Intercultural communication

Intercultural communication


Danat Zhanatayev, Associate Professor of Al-Farabi Kazakh National University

Ainura Kobzhanova, 1st year master's student of Al-Farabi Kazakh National University

     Today, various forms of communication are taught in many universities in Kazakhstan. First of all, the acquisition of knowledge and communication skills is dictated by the practical needs of real life. The processes of globalization, democratization of public life, openness and accessibility of the latest achievements of world culture allow a huge number of people to learn a lot about the behavior and way of life of other peoples. New knowledge is acquired in tourist trips, at scientific conferences, symposia, from media reports, personal meetings, i.e. through various forms of communication between people.

      At the turn of the second and third millennia, it becomes more and more obvious that humanity is developing along the path of expanding the interconnection and interdependence of various countries, peoples and their cultures. This process covered various spheres of public life in all countries of the world. Today it is impossible to find ethnic communities that would not be influenced both by the cultures of other peoples and by the broader social environment existing in certain regions and in the world as a whole. This was reflected in the rapid growth of cultural exchanges and direct contacts between state institutions, social groups, social movements and individuals from different countries and cultures. The expansion of interaction between cultures and peoples makes the issue of cultural identity and cultural differences especially relevant.

     The dissimilarity of people to each other creates favorable conditions for a person to acquire new skills and abilities, improve existing ones, but, on the other hand, the more differences in the characters, upbringing, education and cultural level of the interacting partners, the more opportunities for contradictions between them and conflicts. Therefore, people must possess a diverse arsenal of forms and means of cultural communication, the basics of psychological knowledge about the behavior of communication partners.

     The concept of "intercultural communication" was first formulated in 1954 in the work of G. Treiger and E. Hall. In this work, intercultural communication was understood as an ideal goal to which a person should strive in his desire to adapt to the world around him as best and efficiently as possible. Since then, researchers have advanced quite far in the theoretical development of this phenomenon. As a result of numerous studies, the most characteristic features of intercultural communication have been identified. So, it was noted that for intercultural communication it is necessary that the sender and recipient of the message belong to different cultures. It also requires the communication participants to understand each other's cultural differences. In essence, intercultural communication is always interpersonal communication in a special context, when one participant discovers the cultural difference of the other.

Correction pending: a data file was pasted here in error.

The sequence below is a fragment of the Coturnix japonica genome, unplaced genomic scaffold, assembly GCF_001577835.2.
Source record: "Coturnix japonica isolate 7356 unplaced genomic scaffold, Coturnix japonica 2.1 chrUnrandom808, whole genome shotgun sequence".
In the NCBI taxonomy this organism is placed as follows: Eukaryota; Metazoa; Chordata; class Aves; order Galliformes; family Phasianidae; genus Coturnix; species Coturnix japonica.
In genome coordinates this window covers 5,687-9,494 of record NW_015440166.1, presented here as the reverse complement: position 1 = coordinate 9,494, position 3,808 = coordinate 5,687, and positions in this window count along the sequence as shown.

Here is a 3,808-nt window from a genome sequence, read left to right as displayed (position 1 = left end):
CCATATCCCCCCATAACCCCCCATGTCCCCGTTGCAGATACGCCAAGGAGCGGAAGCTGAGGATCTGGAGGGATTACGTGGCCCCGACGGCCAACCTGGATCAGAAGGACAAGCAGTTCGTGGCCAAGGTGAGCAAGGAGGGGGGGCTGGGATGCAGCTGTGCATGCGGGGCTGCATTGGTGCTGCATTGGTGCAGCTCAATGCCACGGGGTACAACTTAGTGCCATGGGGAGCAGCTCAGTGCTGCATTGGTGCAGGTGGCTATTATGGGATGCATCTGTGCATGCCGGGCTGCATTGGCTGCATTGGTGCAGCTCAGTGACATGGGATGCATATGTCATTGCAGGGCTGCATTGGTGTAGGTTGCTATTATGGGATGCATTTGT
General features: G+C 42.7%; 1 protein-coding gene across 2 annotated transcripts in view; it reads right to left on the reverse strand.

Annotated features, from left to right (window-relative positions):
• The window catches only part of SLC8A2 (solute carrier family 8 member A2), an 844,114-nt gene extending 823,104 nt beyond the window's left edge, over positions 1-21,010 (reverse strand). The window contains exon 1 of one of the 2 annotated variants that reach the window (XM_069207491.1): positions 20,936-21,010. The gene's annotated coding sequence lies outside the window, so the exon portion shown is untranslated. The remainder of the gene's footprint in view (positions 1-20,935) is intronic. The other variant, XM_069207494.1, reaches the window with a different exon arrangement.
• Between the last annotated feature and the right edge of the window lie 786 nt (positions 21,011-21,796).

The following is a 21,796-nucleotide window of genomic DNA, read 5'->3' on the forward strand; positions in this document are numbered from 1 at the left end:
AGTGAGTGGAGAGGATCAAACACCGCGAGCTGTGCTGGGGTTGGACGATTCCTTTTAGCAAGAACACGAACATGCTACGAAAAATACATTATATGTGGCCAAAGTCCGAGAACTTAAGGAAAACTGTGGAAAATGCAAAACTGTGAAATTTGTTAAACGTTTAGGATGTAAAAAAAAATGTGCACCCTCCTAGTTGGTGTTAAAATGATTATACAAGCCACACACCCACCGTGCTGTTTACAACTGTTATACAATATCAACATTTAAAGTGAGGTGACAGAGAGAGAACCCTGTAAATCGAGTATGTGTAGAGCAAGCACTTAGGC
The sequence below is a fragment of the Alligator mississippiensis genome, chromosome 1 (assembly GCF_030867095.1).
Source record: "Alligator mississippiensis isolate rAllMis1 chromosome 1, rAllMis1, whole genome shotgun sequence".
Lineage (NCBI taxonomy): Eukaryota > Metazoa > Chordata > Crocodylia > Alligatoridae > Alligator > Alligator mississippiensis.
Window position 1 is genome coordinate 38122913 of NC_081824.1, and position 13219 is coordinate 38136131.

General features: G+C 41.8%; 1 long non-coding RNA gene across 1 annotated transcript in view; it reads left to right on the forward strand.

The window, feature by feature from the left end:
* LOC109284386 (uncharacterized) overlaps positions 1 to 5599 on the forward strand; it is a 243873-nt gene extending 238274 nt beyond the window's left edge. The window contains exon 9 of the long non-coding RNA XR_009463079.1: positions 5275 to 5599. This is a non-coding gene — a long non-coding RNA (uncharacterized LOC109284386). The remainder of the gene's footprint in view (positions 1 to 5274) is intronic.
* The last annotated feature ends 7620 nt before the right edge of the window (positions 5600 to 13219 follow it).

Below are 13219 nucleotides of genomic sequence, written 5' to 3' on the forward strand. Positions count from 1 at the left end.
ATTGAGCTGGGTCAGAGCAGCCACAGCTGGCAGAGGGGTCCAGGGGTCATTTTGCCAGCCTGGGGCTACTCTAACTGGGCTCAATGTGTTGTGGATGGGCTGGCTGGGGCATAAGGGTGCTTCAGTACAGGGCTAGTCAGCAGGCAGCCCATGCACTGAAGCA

In intercultural communication, the likelihood of misunderstanding increases much, since the belonging of the communicants to different cultures often violates their expectations. This causes negative emotions in relation to the communicating partner and the entire culture that he represents, leads to failure of the entire communication process. After all, we base our interpretation of the received signals on our life experience and culture. That is why someone else's behavior, based on a different experience and culture, can be misinterpreted by us. In this case, we have anxiety, uncertainty due to the inability to predict the further course of the communication process and its results. The human condition can be described as stress.

     A special scientific approach to intercultural communication is presented in the theory of adaptation, developed in the works of the American researcher J. Kim. This theory examines the dynamics of adaptation of a person to a foreign culture, both arriving abroad for a short time, and living there for a long time. The starting point of her theory is the assertion that adaptation is a complex process with many components, during which a person gradually, incrementally, gets used to a new environment and new communication. The dynamics of this interaction is called the dynamics of stress-adaptive growth. It takes place on the principle of “two steps forward and one step back.” Periodic retreats that delay the adaptation process are associated with intercultural crises. Several conditions are required for successful adaptation. They include communication with a new environment (frequency of contacts, positive attitude), knowledge of a foreign language, positive motivation, participation in all kinds of events, access to the media.

     Intercultural communication occupies one of the central places in the study and assessment of the current state of human society and culture, when it is especially important to determine the optimal boundaries between globalization and the preservation of socio-cultural pluralism, between terror and tolerance. The deeply contradictory influence of the modern Western world on other countries in the field of culture, often leading to the undermining of their spiritual potential, to the destruction of previous forms of culture, moral norms and values ​​without fully replacing them with new ones, convinces that intercultural communication is not only the enrichment of one culture elements of another culture. It can be accompanied by cultural expansion, suppression of one culture by another, and not always by a higher culture.